- The Washington Times - Thursday, September 9, 2004

“Criminal,” a straightforward remake of a recent Argentine movie, reintroduces us to two folks whose work we know well, directly or indirectly.

First the indirectly. Director Gregory Jacobs has toiled as an understudy — they call them assistant directors in the biz — on many of Steven Soderbergh’s movies.

Here, he’s in the director’s chair for the first time, although the boss looms large as producer, co-writer (“Sam Lowry” is a Soderbergh pseudonym) and fan of funky music scores.

If Mr. Soderbergh were helming, he may have cast George Clooney as “Criminal’s” Richard Gaddis, a small-time L.A. con artist who’s about to trick a rich television executive (Peter Mullan) and currency hobbyist into buying a facsimile of a rare Treasury note.

But Mr. Clooney, who co-produced the movie, would have been a bad fit for “Criminal.” Mr. Clooney, he of the ready quip and handsome face, plays goons with more worldly charm and experience. They’d be too busy with bigger game — Vegas casino vaults, for instance. They’d have no time for such small-dollar counterfeit scams.

“Criminal” thrives on the performance of the other guy whose work we know well, the redoubtable character actor John C. Reilly.

Mr. Reilly has played, at different calibrations: the well-meaning, unappreciated hugga-bear in movies such as “Magnolia” and “The Hours.” In “Chicago,” he was pitch-perfect as Amos Hart, aka “Mister Cellophane.”

In a rare leading role here, Mr. Reilly is basically a harmless thug, a conniving mercenary, but there’s still something huggable — something Reillyesque — about him.

When he spies Rodrigo (Diego Luna) on a casino floor scamming cocktail waitresses trying to make change without benefit of a cash register, Gaddis takes the promising young grifter under his wing. (Gaddis’ partner, referred to only as “The Jew,” is on the outs.)

As a tandem, they bilk “marks” such as trusting grandmothers and cafe staff that would rather part with a C-note than make a scene.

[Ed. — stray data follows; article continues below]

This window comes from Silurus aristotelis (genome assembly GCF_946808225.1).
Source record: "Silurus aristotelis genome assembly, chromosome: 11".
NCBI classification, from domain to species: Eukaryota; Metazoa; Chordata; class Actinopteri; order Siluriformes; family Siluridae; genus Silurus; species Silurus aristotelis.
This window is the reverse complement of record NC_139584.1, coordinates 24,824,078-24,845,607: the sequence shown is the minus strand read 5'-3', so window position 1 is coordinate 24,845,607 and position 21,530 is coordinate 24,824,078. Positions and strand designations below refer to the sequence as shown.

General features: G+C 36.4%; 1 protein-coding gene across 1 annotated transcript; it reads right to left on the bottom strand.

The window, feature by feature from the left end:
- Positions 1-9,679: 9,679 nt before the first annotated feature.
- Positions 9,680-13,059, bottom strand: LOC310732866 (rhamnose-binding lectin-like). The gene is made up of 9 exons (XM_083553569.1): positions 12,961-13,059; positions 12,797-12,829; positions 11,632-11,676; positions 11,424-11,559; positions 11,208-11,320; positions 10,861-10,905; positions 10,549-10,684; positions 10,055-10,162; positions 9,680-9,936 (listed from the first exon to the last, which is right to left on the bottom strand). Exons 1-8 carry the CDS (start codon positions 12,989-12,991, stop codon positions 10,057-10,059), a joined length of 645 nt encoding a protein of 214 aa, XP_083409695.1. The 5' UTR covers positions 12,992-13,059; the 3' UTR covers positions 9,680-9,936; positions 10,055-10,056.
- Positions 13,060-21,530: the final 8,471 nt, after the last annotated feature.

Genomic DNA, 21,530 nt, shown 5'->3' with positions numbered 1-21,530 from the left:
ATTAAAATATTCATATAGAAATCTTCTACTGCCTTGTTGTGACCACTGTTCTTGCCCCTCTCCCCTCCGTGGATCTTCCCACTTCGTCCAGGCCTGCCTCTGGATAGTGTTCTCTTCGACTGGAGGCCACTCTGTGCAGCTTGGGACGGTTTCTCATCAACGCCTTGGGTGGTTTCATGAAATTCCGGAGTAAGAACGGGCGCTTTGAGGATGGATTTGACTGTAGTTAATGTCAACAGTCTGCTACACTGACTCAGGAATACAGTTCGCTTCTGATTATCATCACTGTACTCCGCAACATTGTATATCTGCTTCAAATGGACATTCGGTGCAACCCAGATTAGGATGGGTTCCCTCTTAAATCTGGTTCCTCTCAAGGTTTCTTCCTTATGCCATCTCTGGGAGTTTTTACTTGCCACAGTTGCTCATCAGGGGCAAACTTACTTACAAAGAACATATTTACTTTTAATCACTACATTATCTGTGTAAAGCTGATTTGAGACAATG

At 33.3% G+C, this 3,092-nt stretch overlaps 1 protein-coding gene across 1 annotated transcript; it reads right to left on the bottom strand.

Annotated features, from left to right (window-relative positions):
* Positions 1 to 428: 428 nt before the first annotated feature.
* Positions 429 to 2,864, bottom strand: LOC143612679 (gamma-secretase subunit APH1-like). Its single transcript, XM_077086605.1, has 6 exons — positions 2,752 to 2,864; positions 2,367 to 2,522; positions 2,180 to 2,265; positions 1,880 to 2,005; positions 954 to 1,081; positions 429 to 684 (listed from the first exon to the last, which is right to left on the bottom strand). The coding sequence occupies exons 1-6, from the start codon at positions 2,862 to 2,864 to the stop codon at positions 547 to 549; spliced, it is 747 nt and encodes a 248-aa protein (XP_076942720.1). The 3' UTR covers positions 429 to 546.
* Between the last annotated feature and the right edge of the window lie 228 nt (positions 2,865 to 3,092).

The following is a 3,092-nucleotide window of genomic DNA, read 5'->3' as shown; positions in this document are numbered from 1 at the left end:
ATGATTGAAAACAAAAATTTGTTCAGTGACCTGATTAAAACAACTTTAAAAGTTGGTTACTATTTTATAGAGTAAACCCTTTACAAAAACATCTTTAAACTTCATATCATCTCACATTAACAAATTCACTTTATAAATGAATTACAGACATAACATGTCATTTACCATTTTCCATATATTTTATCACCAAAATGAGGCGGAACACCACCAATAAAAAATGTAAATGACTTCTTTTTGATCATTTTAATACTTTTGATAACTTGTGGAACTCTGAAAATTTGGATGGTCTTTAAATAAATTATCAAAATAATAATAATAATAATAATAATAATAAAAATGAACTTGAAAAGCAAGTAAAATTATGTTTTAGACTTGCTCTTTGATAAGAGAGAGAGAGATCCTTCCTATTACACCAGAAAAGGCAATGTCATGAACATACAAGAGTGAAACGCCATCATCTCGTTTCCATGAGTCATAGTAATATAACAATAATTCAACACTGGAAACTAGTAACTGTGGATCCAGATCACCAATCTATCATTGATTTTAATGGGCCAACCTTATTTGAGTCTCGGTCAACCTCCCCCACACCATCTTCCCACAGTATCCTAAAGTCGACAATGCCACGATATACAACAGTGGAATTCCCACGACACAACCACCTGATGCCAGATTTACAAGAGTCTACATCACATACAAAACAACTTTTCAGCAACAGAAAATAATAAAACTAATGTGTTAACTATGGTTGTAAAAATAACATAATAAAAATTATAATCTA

It’s mostly penny-ante crime, but it affords Gaddis a decent lifestyle — nice suits, a $60,000 Mercedes and freedom from, you know, a job, responsibility, obligations and all that.

To bag Hannigan, the TV exec, though, Gaddis needs help from an estranged sister (sultry Maggie Gyllenhaal) who works the concierge desk at the Biltmore Hotel, where Hannigan will stay just one more night before jetting out of the country to skirt tax liabilities.

Time is of the essence, and as the scam grows more complicated, more scammers want a piece of the action. After a short while it becomes unclear who’s scamming whom and Mr. Jacobs gradually torques up the character interplay before a final supreme twist.

I didn’t see Fabian Bielinsky’s “Nine Queens,” on which this is based, so I can’t judge how “Criminal” compares. But on its own merits, it’s somewhat less entertaining than Mr. Soderbergh’s hot-and-flashy “Ocean’s Eleven” ensemble, but far better than most American buddy capers.

Mr. Luna, still trying to capitalize on the success of “Y Tu Mama Tambien,” won’t find much of a star vehicle in “Criminal”; he’s a quiet, tentative presence here, the straight man to Mr. Reilly’s often comic scene-chewer.

For the first time in his career, John C. Reilly rules a movie, and it’s a pleasure to watch.


TITLE: “Criminal”

RATING: R (Profanity; brief violence)

CREDITS: Directed by Gregory Jacobs. Produced by Steven Soderbergh and George Clooney. Written by Mr. Jacobs and Mr. Soderbergh, based on Fabian Bielinsky’s 2000 movie “Nine Queens.” Cinematography by Chris Menges. Music by Alex Wurman.

RUNNING TIME: 87 minutes.

WEB SITE: www.criminalmovie.com


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